Syria – formulating a policy


Al Arabiya is still releasing a document a day – or series if they related to a single incident – and broadcasting a half an hour program with a narrator and interpreter, the by-now familiar Dr. Al Rasheed, from the Free Syria movement.  Today’s theme is the killing of a Kurdish nationalist, Mashaal Tammo; the purported leaked document points to an Assad ordered assignation.  Like the incidents in Yemen and other Arab countries, the assignation was intended to put blame on Turkey – long the adversary of a Kurdish state in the region – and redirect people’s attention from Assad to others according to Al Arabiya.  As with all broadcasts the narrator and Dr. Al Rasheed pepper their statements with references to a unified command composed of Iran, Russia and possibly Hezbollah.

Hezbollah is the only entity to react at all; or maybe they reacted, the only references I have seen to Hezbollah’s reaction comes from, you guessed it, Al Arabiya.  According to Al Arabiya, Hezbollah on its own television station denied any involvement and further claims that Al Arabiya and it collaborators have falsified the documents.  And there you have it – a full round of “he said, she said” as reported by he.  It may not mean anything or be related, but beginning today, the Pope’s speeches will also be broadcast in Arabic.  The Pope would like the reassure the regions 12 million Christians that they are not alone and speak directly to the Arab world in its own language.  It would all be very amusing if so many people were not dying, as it is it just another human tragedy – another time when killing each other is the solution to the problem of people killing each.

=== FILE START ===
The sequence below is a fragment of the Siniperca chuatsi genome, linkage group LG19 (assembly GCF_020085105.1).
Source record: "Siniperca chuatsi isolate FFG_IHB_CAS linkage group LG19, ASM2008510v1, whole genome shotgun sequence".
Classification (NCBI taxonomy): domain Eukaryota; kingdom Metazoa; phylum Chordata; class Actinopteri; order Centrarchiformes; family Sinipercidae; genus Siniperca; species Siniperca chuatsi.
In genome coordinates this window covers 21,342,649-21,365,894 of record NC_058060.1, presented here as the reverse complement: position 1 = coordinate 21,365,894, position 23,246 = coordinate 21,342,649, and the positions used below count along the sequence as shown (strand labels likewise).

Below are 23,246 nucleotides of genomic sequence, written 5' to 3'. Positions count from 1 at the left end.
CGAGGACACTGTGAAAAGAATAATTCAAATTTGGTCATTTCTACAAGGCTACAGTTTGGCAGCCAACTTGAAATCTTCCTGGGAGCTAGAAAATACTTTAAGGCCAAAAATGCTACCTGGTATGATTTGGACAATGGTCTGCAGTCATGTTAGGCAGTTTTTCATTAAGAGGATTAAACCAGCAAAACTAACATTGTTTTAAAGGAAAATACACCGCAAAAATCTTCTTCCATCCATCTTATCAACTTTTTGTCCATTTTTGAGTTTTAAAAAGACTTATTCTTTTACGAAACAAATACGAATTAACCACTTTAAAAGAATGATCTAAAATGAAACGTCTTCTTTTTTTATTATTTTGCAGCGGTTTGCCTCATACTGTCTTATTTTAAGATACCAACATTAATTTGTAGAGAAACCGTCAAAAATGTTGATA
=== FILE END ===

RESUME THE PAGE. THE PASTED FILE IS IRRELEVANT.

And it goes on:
Oh, again it may not be related to anything, but we have sent an unspecified military group to Jordan to help Jordan defend itself from the situation in Syria; I wonder if Romney will approve or if he will call for more decisive, more military and more powerful action.  At least the election will be over in a month and that debate will stop affecting our foreign policy.  If you thought politics by polling was bad politics, what about policy by debate?

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